Grant Thornton has cut the pay and hours of some 300 employees ahead of an anticipated 20% drop in profits at the firm, which earlier in the pandemic sought volunteers to work reduced hours or opt for a short-term sabbatical
Now Grant Thornton ranked sixth in the Accountancy Daily Top 75 has told its 4,500 staff that there will be compulsory reductions in pay and hours. These will largely relate to the transaction consulting team, as mergers and acquisitions advisory work has dried up during the crisis, as well as some administrative and marketing staff.
A spokesperson for Grant Thornton UK said: ‘Whilst many of our teams continue to operate at full capacity, we recognise that some limited areas of the firm are less busy, owing to current market demand for the services they specialise in.
‘In order to preserve as many roles as possible without drawing on the support the government has made available through the furlough scheme, certain teams will now be working reduced hours in the short to medium term.
‘Although we entered this unprecedented period in an overall strong financial position our lead economic indicators now suggest that the firm’s profits for 2020 will be materially impacted.
‘Our analysis shows that, after the measures below, our profits may be 20% below our expectations’.
Grant Thornton has decided against making use of the government’s coronavirus job retention scheme, which allows companies to claim for 80% of an employee’s wages plus any employer National Insurance and pension contributions, if they have put them on furlough because of Covid-19.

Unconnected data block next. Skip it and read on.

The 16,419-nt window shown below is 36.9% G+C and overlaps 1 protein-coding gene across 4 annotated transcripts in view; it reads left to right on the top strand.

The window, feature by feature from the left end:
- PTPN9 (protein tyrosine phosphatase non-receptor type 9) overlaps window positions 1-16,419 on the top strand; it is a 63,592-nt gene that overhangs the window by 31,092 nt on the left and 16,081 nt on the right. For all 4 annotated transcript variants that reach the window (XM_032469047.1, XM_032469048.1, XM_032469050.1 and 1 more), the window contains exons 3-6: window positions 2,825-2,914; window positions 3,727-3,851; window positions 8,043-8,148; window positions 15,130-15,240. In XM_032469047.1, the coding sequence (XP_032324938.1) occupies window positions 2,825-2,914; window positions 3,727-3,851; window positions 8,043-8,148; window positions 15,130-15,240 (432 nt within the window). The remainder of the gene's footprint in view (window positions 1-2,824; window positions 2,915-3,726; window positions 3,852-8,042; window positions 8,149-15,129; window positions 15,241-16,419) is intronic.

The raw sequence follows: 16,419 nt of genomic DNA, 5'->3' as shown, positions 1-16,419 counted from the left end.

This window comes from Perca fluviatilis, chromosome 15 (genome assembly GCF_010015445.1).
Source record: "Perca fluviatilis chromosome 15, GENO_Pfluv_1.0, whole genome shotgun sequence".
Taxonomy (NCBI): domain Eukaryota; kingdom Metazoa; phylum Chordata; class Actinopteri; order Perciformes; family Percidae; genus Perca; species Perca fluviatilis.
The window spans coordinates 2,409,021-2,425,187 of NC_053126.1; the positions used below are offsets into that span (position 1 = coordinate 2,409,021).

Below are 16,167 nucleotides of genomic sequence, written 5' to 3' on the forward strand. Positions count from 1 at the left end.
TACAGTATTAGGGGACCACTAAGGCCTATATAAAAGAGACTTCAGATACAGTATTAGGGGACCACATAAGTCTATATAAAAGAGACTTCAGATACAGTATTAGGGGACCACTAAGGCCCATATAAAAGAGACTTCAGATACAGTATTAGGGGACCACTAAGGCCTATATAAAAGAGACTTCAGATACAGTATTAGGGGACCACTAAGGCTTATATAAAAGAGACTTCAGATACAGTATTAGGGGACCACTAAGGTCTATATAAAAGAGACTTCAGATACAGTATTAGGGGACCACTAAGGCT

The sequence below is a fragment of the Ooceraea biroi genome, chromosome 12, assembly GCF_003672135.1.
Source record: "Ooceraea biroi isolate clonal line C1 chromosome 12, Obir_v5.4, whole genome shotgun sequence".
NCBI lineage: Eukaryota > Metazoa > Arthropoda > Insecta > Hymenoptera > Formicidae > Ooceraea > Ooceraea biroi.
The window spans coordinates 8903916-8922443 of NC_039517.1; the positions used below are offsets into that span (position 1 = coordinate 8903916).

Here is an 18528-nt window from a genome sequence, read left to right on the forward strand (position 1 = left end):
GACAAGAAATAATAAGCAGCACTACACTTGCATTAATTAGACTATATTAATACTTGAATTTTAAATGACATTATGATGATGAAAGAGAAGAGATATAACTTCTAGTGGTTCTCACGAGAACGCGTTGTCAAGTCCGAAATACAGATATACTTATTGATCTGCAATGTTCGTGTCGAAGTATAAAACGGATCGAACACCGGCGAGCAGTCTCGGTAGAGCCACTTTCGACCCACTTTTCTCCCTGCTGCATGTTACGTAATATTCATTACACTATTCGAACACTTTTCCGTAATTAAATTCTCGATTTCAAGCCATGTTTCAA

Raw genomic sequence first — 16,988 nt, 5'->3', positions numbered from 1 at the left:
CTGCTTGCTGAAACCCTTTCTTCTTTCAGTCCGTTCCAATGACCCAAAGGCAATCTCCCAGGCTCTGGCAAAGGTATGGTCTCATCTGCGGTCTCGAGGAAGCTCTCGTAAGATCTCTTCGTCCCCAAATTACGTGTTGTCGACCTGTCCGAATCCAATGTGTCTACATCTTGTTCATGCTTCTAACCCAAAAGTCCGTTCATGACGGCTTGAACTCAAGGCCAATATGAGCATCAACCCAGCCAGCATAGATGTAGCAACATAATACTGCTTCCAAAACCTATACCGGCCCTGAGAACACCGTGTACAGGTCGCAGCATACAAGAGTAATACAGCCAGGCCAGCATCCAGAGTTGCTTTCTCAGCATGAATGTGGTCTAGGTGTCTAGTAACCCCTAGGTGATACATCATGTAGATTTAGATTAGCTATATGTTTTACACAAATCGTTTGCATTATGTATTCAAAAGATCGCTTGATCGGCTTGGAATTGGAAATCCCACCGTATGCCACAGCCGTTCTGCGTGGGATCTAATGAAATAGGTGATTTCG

The firm has said it will ensure no affected employee was worse off as a result of its cost-cutting measures than if they had been placed on the government’s furlough scheme, and is expecting to guarantee the salaries of those affected up to £3,125 a month, compared with the furlough limit of £2,500 a month.
The Grant Thornton spokesman said: ‘The actions taken today mean the firm can continue supporting our people in a responsible way and their earnings will be guaranteed at a level that leaves no one worse off than had we used the furlough scheme.
‘Moreover, should trading conditions improve beyond our revised projections by the end of the year, those impacted to an extent beyond their full salary entitlement will share in the increased profitability.
‘In making these decisions, we have considered a multitude of options, including use of the furlough scheme. We have assessed our own business against the criteria for using the furlough scheme and we firmly believe the appropriate option for our firm is for the owners of our business, the partners, to invest in our people in this situation, despite the probable fall in partner earnings.
‘Today’s announcement follows earlier measures introduced to provide our people greater flexibility in managing their personal circumstances during this period, redeploying some people to busier parts of the business and decisions taken to defer profit share distributions until later in the year, to increase the resilience of our firm and provide further protection for our people, our clients and our business.’
About 150 staff have already agreed to a voluntary reduction in their hours and pay of up to 40%. So far, no reductions have been announced in relation to partner pay, although the profits dividend due to be made later this summer will be deferred.
Earlier this month Grant Thornton reported fee income for the year rose from £502m to £514m, up 2.4%, with a double figure 11% jump in overall profitability to £68m, up £7m for the year end to 31 December 2019.
However the results also showed that audit profitability had taken a battering following the firm’s decision to stop bidding for listed entity FTSE work two years ago.
The firm also announced a change in the date of its financial year, but for the 18-month period to December 2019, turnover for the statutory audit reportable segment was £187.5m, with operating profit put at £1m. That contrasted with a £132.4m turnover for the year ending 30 June 2018 and operating profit of £13.5m.
Report by Pat Sweet